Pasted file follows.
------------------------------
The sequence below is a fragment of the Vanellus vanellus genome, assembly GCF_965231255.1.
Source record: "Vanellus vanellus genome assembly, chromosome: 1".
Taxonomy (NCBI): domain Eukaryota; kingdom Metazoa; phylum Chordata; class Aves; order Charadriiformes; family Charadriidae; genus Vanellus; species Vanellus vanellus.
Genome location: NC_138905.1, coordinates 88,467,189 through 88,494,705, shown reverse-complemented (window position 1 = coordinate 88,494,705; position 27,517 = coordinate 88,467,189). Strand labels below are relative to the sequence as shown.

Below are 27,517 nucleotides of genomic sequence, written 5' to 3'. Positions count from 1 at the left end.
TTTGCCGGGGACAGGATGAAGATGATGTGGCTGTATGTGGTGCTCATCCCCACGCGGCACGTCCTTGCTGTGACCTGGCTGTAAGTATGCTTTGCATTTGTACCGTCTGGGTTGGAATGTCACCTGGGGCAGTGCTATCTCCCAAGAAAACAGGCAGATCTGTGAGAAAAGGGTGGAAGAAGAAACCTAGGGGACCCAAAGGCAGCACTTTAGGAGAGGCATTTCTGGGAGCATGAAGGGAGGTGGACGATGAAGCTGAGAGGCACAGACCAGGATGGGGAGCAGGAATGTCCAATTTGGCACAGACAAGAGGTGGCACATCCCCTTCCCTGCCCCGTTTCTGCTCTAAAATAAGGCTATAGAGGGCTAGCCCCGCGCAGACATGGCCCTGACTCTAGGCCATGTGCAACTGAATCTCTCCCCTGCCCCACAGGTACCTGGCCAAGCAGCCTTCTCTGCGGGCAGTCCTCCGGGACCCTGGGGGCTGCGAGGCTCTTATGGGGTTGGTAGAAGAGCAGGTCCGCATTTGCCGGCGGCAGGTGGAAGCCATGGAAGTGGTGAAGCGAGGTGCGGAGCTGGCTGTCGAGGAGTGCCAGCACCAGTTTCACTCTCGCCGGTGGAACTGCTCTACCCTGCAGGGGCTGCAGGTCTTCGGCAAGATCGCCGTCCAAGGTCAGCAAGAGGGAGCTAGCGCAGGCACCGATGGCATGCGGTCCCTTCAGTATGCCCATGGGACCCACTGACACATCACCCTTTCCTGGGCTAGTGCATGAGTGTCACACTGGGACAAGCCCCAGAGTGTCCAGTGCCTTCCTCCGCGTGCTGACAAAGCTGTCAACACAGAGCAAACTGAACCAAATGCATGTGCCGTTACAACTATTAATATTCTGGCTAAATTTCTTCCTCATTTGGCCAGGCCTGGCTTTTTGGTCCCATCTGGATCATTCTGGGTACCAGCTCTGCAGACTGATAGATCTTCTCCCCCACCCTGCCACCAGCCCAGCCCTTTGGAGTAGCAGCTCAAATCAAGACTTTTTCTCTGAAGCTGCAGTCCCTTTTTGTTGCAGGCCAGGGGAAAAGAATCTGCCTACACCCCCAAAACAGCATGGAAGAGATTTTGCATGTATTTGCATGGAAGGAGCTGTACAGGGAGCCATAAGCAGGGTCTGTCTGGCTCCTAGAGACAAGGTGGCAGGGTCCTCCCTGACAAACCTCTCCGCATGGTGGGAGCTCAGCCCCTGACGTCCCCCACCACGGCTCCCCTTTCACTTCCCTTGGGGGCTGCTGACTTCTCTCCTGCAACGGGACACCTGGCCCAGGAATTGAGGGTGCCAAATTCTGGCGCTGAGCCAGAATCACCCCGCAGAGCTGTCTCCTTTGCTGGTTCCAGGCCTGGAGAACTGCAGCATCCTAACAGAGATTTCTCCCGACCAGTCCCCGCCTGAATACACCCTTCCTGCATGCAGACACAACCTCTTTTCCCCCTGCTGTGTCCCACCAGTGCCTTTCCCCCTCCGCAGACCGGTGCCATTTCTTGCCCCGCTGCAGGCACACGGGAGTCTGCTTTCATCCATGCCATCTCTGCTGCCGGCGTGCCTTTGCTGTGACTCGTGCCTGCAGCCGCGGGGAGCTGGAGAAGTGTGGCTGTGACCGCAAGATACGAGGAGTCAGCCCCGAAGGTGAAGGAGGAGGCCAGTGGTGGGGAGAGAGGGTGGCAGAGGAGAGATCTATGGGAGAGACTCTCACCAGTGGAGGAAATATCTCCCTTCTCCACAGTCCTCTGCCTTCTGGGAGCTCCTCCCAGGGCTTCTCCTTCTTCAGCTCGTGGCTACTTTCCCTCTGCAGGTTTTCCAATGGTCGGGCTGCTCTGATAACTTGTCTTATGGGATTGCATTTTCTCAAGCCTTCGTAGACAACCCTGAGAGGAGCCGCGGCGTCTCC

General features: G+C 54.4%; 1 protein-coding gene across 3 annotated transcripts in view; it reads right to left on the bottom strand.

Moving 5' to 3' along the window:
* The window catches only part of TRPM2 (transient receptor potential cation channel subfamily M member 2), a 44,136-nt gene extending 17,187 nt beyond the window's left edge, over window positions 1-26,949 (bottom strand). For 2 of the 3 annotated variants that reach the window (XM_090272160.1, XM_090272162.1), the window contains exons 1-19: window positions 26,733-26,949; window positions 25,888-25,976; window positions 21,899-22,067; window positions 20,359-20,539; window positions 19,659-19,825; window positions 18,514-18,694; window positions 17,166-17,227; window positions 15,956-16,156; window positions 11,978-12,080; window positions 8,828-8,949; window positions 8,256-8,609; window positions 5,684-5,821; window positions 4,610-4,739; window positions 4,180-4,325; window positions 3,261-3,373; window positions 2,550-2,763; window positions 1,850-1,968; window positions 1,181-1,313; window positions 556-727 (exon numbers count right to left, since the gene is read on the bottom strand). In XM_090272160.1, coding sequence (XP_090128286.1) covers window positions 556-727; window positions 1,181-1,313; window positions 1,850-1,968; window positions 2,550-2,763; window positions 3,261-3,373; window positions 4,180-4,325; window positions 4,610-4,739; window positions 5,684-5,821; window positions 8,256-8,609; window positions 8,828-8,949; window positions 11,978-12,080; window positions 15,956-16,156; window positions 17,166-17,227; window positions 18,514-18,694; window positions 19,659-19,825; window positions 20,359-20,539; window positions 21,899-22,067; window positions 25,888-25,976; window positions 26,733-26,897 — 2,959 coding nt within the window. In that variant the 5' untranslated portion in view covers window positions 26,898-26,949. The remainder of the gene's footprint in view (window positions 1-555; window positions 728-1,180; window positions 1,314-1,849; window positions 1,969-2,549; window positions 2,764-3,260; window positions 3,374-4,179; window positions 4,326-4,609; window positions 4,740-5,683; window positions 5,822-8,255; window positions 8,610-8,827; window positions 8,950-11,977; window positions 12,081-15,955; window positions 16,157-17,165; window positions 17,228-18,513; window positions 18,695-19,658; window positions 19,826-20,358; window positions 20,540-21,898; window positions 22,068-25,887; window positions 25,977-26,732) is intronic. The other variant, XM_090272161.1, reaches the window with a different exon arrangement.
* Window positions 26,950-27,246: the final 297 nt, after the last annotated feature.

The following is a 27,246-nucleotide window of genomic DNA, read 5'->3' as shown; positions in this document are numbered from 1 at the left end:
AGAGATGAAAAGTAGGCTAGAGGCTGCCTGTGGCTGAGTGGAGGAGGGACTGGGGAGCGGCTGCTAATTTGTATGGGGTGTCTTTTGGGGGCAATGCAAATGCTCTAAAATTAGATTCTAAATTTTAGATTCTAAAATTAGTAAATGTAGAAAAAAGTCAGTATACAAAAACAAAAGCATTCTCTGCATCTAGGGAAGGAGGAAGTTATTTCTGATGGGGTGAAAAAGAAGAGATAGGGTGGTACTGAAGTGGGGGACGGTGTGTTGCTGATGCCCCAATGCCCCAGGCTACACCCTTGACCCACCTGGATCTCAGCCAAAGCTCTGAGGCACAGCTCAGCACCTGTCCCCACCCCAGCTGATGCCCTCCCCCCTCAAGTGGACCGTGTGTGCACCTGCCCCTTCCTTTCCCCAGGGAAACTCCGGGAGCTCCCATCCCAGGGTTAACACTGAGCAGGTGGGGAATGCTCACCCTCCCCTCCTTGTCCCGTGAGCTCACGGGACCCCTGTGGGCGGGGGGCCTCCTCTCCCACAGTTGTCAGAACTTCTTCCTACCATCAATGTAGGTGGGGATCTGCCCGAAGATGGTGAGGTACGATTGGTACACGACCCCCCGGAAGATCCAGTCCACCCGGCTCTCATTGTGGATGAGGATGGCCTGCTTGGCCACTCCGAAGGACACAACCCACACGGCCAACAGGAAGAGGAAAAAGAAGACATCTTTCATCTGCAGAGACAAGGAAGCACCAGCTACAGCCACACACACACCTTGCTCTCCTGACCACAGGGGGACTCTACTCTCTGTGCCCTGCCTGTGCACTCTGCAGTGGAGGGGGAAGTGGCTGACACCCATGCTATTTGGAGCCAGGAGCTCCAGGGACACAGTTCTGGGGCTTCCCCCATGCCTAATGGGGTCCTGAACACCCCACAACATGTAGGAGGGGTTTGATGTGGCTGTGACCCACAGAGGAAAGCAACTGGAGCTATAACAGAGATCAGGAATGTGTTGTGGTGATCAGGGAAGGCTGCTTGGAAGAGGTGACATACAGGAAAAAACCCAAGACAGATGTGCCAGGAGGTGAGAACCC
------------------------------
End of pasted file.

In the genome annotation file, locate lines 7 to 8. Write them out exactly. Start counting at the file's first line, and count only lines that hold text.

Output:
General features: G+C 54.4%; 1 protein-coding gene across 3 annotated transcripts in view; it reads right to left on the bottom strand.

Moving 5' to 3' along the window: